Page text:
Any education empowers. And I believe travel is the best kind of education. I am only glad that women can finally be out there and learn. By travelling you not only learn about the world around you but also yourself. Your limitations suddenly dawn upon you and you also learn how to push those limits. These limits come in many forms like food, toilets, your own bed and getting along with all kinds of people. Overcoming all these things means empowerment to me. Although travel empowers you from within it also humbles you in many ways. Life in the cities, in our comfort zones has made all of us very self absorbed. But when you are out there struggling with your limitations, you realise you are just a grain of sand.

 4. How do you manage Physical health difficulties while travelling.

A demonstrator kicks a riot policeman during clashes in central Athens on Tuesday, June 29, 2010. Some 16,000 people took part in two separate demonstrations, the second of which turned violent as stone-throwing youths fought with riot police. Public services shut down across Greece Tuesday as workers walked off the job in a new nationwide general strike that disrupted public transport, left hospitals operating on emergency staff and pulled all news broadcasts off the air. (AP Photo)

I was travelling in Spiti when I got infection under my molar cap. We were in Tabo where there was only a primary health centre, and thankfully, a doctor too. But, you never know what might happen to you at the oddest place. Carry a first-aid kit as a precautionary major. Another thing that travelling women cannot escape is periods. My suggestion: A menstrual cup, which is a relatively new female hygiene product can come in quite handy during long travels.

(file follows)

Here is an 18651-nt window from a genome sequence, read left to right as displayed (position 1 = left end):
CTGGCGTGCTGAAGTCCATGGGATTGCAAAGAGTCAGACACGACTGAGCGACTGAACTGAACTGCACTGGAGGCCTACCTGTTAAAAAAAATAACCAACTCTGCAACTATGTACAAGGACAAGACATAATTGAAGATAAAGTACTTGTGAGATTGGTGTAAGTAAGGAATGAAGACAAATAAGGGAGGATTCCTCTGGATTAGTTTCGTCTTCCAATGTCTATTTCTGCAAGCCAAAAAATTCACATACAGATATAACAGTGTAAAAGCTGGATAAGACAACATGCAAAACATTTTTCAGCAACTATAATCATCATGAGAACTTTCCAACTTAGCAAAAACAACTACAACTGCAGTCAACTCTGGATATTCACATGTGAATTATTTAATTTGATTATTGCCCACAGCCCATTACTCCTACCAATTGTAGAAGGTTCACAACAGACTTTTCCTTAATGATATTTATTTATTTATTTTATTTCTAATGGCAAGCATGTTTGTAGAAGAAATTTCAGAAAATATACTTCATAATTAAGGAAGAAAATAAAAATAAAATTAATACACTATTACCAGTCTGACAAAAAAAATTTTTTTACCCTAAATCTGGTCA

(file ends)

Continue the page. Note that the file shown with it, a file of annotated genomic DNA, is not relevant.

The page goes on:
5. Which mode of transport do you prefer travelling by and why?

Nothing preferred as such, whatever mode of transportation takes me where I want to go. Anything and everything, from walking to flying! You just have to be aware and informed.

 6. How do you plan your trip?

I do not always like to have a very fixed itinerary and I also like to experience places that are off the regular tourist map. However, in the planning stage, I do consult some travel websites such as lonely planet and TripAdvisor as they have lots of advice and recommendations and often have peer reviews that are very helpful.

Then there are two Manali-based firms and a Leh-based firm that are my choice. They are Indian Himalayan Excursion in Manali, Himalayan Caravan, Manali and Adventure Infinite Treks and Tours, Leh. The Leh firm is also the logistics partner of La Ultra – The High, the famous high altitude marathon in Ladakh. All the above mentioned firms collaborate with each other. All of them are experienced trekkers, climbers and skiers and have a lot of experience, excellent equipment and dedicated support staff. Most importantly, their companies are environmentally-conscious. They have utmost respect for the terrain they trek in and make every effort to maintain its pristine nature.

Concluding
I do not know where I am going to travel next. But the top most on my bucket list is the Everest base camp. I hope I do it next year. Also, now that I have a daughter, I try to include her in my travel plans. She has already trekked with me in Himachal at the age of 20 months and still misses her travel down south. I hope she grows up to be as crazy about travel as I am.